Defensores de la Cuenca (Photo Credit: Defensores de la Cuenca)

Building Connections to the Outdoors with Defensores de la Cuenca

Defensores de la Cuenca, meaning watershed defenders, is a non-profit dedicated to helping the Latino community connect with the natural world through knowledge, shared experiences, and opportunities to preserve and defend the Chesapeake Bay watershed for a healthier mind, body, and soul.

Defensores de la Cuenca takes a step ladder approach in their engagements by supporting families in creating family friendly events that are welcoming and inviting to ensure Latino participants have fun and make positive connections to nature – always cognizant of the barriers that keep many from the Latino community from participating.

This Holiday season, Defensores de la Cuenca led one of their family friendly events at Prince William Forest Park, a natural refuge a short distance from Washington, DC. The event was supported by the National Park Service Chesapeake Office, Prince William Forest Park Office, EDF and other partners. Invitations were extended to the local Latino community and La Academia de Defensores participants, a paid Spanish language training opportunity for adults. A total of 72 people participated in the event, coming from local communities from Richmond, Fredericksburg, Fairfax and Stafford County in Virginia, Washington, DC; and in Maryland Prince George’s and Montgomery Counties, and Baltimore City.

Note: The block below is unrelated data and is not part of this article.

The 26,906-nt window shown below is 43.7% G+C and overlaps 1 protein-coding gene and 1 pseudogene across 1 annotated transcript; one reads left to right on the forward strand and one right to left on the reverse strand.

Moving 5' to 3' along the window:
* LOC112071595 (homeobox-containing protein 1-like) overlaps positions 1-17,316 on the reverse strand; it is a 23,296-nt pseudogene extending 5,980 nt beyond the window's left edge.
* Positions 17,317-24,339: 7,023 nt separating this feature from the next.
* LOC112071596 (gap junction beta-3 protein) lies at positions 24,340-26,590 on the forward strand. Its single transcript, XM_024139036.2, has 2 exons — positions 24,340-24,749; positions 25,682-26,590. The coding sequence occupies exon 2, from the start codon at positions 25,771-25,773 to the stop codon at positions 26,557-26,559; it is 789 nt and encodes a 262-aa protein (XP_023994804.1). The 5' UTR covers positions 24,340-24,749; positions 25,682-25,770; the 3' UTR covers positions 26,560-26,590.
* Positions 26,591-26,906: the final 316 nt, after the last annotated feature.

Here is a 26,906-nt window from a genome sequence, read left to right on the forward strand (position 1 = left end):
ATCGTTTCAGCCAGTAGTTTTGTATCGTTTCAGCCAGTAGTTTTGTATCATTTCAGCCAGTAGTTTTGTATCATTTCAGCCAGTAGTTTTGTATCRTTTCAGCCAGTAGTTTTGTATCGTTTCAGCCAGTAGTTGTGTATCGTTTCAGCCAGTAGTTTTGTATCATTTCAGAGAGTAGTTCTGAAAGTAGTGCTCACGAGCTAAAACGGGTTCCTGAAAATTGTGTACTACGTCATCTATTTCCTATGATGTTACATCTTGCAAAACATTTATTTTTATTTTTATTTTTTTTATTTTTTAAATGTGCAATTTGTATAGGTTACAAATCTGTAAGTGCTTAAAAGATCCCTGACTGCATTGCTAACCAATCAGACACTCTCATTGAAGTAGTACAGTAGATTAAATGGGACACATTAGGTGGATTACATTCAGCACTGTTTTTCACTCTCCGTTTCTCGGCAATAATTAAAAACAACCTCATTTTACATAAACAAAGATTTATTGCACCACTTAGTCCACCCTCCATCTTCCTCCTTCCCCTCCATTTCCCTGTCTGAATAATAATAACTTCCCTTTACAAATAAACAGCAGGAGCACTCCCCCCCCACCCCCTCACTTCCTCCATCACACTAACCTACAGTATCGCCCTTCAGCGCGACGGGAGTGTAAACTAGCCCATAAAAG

With the goal of creating a positive experience for families, Defensores de la Cuenca started their first night with introductions and a campfire at the park pavilion gearing up for the fun-filled day ahead. The next morning participants set forth on a scavenger hunt aimed at familiarizing them with the opportunities for recreation and resources at Prince William Forest. The day also included breakout groups for activities such as a guided hike, yoga, and an educational discussion on local species. Guests also participated in a game called Backyard Bass, teaching participants how to cast a fishing line for their first time.

Backyard Bass (Photo Credit: Defensores de la Cuenca)

The night ended with s’mores and reflections on participants’ connection with nature, public access and the outdoors through the camping experience. Defensores de la Cuenca staff also led a discussion centered on the watershed and how vital it is to communities, people, health and water quality, and how users should care for and preserve its resources.